Database Design: Year of Birth /Year of Death best practice - Postgres



  • I have a table of people (authors), and columns for Year_of_Birth and Year_of_Death. These are integers, as I wish to be able to compute things like current_age and age_at_death and age_when_first_published etc.

    1. Clearly living authors do not have an Year_of_Death.

    2. I don't have any birth/death information for at least some authors.

    3. I have only a range of dates for some authors (eg, born 1560-1564)

    4. For some authors, I don't yet have the information, but will fill in the columns in due course.

    At the moment, these are all represented as NULL values.

    My question is: Is there a best practice for distinguishing these potentially different column states?

    For example, if I set living authors Year_of_Death as (say) 9999, and wrote a function to return current year in an age calculation when the year of death value is 9999, would that seem really hacky? (I really don't expect my database to last 7,977 years...)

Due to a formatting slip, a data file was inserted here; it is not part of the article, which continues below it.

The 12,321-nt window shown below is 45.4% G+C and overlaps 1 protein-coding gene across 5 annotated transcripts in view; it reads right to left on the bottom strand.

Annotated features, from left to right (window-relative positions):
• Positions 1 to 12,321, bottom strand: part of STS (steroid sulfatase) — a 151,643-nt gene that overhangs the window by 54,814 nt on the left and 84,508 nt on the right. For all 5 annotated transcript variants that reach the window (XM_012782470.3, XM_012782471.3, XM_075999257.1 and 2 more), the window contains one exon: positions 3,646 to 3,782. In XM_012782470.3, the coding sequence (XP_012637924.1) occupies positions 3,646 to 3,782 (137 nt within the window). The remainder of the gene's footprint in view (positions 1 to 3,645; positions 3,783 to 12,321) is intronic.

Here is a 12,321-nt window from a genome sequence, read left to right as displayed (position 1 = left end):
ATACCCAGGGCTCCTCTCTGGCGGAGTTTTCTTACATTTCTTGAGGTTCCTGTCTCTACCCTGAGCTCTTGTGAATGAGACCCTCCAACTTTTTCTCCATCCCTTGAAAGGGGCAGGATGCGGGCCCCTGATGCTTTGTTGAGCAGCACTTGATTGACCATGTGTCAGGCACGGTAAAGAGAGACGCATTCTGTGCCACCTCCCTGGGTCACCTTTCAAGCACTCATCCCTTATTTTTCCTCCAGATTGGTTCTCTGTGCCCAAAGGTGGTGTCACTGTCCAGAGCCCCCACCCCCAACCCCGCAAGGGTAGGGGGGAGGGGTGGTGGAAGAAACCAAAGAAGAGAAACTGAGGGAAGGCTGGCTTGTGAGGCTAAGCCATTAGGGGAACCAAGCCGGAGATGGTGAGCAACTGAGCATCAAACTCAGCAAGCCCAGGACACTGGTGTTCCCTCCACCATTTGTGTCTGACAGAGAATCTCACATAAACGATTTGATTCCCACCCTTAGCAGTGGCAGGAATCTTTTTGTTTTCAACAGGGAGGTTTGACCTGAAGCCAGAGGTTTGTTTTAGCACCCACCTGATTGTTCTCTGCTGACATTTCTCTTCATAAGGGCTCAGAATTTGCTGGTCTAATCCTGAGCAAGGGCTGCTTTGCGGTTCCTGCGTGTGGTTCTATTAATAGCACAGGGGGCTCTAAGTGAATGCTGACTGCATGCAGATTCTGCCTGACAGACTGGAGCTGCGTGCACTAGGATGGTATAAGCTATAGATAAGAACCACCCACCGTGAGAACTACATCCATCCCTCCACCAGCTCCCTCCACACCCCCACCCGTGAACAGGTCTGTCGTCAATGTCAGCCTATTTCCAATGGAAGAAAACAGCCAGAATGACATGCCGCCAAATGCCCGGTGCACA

Also, if I've searched for birth/death info and can't find it, and coded that as (say) 9998, I would at least know an attempt has been made, and could distinguish those rows from rows where I haven't yet looked for the data.

    Or would a better solution be to add another column that codes e.g.'Living, Unknown, range x...y, Unsearched' to avoid polluting my year column with synthetic values?

    Thanks for any pointers!



  • OK - I've figured out this was a badly formed question. I was conflating (at least) two different questions:

    1. What do you do when NULL can mean different things?

    2. How do you store non-datatype data in a typed column?

    The answer to (1) is: model the meanings you wish to store. And the answer to (2) is: place those models in other columns and tables. If your column is a series of integer facts, (eg, year of death) - don't overload it with coded integers, otherwise your whole app needs to understand the overloaded meanings.




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